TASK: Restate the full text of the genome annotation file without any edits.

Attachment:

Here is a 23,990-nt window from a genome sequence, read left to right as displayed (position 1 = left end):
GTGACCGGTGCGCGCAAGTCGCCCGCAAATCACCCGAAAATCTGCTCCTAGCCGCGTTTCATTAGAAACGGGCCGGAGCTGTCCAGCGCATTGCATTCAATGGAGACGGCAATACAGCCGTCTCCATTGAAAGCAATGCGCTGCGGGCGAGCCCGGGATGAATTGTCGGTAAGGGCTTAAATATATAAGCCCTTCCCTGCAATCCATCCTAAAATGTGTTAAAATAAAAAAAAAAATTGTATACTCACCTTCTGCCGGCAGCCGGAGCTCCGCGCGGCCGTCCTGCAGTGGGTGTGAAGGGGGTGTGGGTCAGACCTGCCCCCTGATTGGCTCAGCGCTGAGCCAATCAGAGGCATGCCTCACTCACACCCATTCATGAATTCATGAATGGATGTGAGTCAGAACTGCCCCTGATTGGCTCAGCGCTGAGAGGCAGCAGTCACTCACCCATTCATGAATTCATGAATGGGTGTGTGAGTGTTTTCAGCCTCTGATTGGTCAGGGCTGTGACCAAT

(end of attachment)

Here is a 23,990-nt window from a genome sequence, read left to right as displayed (position 1 = left end):
GTGACCGGTGCGCGCAAGTCGCCCGCAAATCACCCGAAAATCTGCTCCTAGCCGCGTTTCATTAGAAACGGGCCGGAGCTGTCCAGCGCATTGCATTCAATGGAGACGGCAATACAGCCGTCTCCATTGAAAGCAATGCGCTGCGGGCGAGCCCGGGATGAATTGTCGGTAAGGGCTTAAATATATAAGCCCTTCCCTGCAATCCATCCTAAAATGTGTTAAAATAAAAAAAAAAATTGTATACTCACCTTCTGCCGGCAGCCGGAGCTCCGCGCGGCCGTCCTGCAGTGGGTGTGAAGGGGGTGTGGGTCAGACCTGCCCCCTGATTGGCTCAGCGCTGAGCCAATCAGAGGCATGCCTCACTCACACCCATTCATGAATTCATGAATGGATGTGAGTCAGAACTGCCCCTGATTGGCTCAGCGCTGAGAGGCAGCAGTCACTCACCCATTCATGAATTCATGAATGGGTGTGTGAGTGTTTTCAGCCTCTGATTGGTCAGGGCTGTGACCAAT